Being a leader in your fraternity requires you to lead by example. However, just as important is showing leadership when no one is watching.
While in the Air Force I deployed to Iraq. I had a huge project where I had to renovate a building that would be used to interrogate terrorists. Half of the building would be used as living quarters, the other half would be used for work functions.
Part of the renovation was adding electrical outlets to each room. I had instructed a contractor to install the outlets, expecting him to follow basic electrical standards.
I was wrong. It turns out the contractor had installed the new outlets using speaker wire. Worse than that, all he did was lay the speaker wire on top of the drop ceiling. This was obviously a potential fire hazard.
I had a decision to make. I was getting beat up by my boss and was already way behind on this project. I was due to return home in a few short weeks, so if I ignored it, it wouldn’t be my problem to handle. I could have just approved it and ‘noticed’ the problem right before I left leaving it for my replacement to fix.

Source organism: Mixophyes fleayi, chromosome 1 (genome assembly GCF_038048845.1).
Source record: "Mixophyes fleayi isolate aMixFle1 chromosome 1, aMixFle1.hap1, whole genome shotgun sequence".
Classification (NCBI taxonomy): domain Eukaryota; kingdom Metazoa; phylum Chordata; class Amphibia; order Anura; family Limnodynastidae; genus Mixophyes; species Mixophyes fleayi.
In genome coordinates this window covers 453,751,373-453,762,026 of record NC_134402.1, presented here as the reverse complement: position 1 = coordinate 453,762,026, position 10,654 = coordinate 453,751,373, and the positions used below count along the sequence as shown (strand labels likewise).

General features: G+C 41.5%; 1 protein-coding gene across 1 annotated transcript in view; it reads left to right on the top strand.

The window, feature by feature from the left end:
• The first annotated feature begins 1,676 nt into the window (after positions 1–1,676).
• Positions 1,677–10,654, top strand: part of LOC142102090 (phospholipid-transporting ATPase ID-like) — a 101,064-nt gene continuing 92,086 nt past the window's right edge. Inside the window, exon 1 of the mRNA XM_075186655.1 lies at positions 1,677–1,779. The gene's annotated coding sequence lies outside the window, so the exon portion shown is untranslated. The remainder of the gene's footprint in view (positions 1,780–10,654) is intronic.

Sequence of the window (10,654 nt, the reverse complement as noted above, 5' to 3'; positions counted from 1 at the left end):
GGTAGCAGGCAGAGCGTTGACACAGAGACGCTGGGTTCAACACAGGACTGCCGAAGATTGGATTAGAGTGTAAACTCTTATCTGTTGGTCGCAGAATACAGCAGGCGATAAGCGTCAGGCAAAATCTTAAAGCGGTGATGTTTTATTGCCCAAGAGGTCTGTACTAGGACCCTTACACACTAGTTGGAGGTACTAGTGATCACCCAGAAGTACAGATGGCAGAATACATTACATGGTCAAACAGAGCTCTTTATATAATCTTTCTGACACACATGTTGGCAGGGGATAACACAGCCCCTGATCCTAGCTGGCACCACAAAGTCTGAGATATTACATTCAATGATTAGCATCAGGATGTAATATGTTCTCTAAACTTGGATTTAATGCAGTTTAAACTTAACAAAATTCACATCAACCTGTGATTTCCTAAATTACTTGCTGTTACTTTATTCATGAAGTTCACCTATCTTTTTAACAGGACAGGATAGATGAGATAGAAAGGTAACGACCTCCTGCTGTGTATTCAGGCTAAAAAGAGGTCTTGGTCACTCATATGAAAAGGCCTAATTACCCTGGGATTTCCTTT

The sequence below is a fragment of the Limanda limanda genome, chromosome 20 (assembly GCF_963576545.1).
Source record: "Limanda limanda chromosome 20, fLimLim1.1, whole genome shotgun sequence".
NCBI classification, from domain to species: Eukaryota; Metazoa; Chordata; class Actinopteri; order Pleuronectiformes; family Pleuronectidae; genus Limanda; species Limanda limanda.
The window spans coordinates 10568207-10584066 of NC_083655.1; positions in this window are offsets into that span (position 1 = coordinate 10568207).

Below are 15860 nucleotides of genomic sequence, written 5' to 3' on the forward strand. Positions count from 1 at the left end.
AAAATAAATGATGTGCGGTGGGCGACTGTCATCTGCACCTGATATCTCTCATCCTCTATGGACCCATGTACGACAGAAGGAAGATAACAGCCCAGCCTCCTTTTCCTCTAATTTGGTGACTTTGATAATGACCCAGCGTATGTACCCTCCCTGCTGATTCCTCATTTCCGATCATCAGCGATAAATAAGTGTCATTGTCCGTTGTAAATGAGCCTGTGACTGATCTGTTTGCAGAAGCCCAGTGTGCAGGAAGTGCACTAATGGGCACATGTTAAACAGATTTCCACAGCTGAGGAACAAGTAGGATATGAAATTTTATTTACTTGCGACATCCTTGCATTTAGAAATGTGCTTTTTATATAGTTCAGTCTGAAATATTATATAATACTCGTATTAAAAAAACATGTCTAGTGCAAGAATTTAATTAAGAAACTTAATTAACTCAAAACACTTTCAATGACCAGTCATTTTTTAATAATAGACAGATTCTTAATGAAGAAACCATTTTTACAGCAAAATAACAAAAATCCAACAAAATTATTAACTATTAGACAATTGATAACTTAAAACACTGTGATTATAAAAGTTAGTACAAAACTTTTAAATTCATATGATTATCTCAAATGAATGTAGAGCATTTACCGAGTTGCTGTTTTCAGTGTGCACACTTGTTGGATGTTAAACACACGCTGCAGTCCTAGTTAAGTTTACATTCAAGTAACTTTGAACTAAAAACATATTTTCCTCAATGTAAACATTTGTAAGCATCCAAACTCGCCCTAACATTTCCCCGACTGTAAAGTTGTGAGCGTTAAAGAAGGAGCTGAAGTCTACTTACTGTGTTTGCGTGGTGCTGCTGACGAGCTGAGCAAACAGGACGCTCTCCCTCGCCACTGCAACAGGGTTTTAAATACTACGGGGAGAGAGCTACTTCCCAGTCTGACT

But that isn’t what a leader does. A leader addresses the issue, and fixes it. While the chances of a fire were small, I can sleep well at night knowing that I did not put anyone in danger.
This situation happens hundreds of times every semester as a leader in a fraternity. I can’t count how many times I could have fudged an expense report if I wanted to. There were numerous times that the brothers would never know if I didn’t meet our commitments to others outside the organization.
Again though, it goes back to doing the right thing, even when no one is watching. This is one trait that separates those that simply hold an office from leaders. This is a trait which builds character and integrity. Always hold yourself to the highest standard, because that is what the best fraternity leaders do.